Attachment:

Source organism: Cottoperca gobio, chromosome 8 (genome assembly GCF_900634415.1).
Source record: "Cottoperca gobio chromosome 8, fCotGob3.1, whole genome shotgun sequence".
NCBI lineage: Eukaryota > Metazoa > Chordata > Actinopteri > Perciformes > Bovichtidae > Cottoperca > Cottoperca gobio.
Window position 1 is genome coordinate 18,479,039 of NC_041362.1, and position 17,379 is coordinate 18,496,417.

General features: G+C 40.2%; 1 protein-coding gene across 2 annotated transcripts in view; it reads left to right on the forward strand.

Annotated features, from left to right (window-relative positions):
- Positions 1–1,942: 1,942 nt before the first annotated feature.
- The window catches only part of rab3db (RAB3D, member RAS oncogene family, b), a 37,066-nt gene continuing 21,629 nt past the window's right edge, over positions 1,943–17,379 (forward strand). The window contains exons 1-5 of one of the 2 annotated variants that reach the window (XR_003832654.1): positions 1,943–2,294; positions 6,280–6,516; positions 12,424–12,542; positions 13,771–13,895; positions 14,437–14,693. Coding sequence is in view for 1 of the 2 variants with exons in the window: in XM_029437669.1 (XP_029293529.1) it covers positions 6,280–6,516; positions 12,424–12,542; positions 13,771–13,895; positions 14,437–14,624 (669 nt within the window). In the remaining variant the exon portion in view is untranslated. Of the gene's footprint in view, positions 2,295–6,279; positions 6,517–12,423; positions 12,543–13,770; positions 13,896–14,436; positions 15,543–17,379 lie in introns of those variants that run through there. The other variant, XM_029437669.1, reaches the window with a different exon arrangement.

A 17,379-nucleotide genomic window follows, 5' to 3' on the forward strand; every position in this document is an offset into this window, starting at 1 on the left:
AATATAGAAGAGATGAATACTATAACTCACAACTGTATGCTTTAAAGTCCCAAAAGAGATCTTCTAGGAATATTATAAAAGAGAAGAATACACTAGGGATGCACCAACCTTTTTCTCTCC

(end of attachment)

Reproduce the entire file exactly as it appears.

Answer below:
Source organism: Cottoperca gobio, chromosome 8 (genome assembly GCF_900634415.1).
Source record: "Cottoperca gobio chromosome 8, fCotGob3.1, whole genome shotgun sequence".
NCBI lineage: Eukaryota > Metazoa > Chordata > Actinopteri > Perciformes > Bovichtidae > Cottoperca > Cottoperca gobio.
Window position 1 is genome coordinate 18,479,039 of NC_041362.1, and position 17,379 is coordinate 18,496,417.

General features: G+C 40.2%; 1 protein-coding gene across 2 annotated transcripts in view; it reads left to right on the forward strand.

Annotated features, from left to right (window-relative positions):
- Positions 1–1,942: 1,942 nt before the first annotated feature.
- The window catches only part of rab3db (RAB3D, member RAS oncogene family, b), a 37,066-nt gene continuing 21,629 nt past the window's right edge, over positions 1,943–17,379 (forward strand). The window contains exons 1-5 of one of the 2 annotated variants that reach the window (XR_003832654.1): positions 1,943–2,294; positions 6,280–6,516; positions 12,424–12,542; positions 13,771–13,895; positions 14,437–14,693. Coding sequence is in view for 1 of the 2 variants with exons in the window: in XM_029437669.1 (XP_029293529.1) it covers positions 6,280–6,516; positions 12,424–12,542; positions 13,771–13,895; positions 14,437–14,624 (669 nt within the window). In the remaining variant the exon portion in view is untranslated. Of the gene's footprint in view, positions 2,295–6,279; positions 6,517–12,423; positions 12,543–13,770; positions 13,896–14,436; positions 15,543–17,379 lie in introns of those variants that run through there. The other variant, XM_029437669.1, reaches the window with a different exon arrangement.

A 17,379-nucleotide genomic window follows, 5' to 3' on the forward strand; every position in this document is an offset into this window, starting at 1 on the left:
AATATAGAAGAGATGAATACTATAACTCACAACTGTATGCTTTAAAGTCCCAAAAGAGATCTTCTAGGAATATTATAAAAGAGAAGAATACACTAGGGATGCACCAACCTTTTTCTCTCC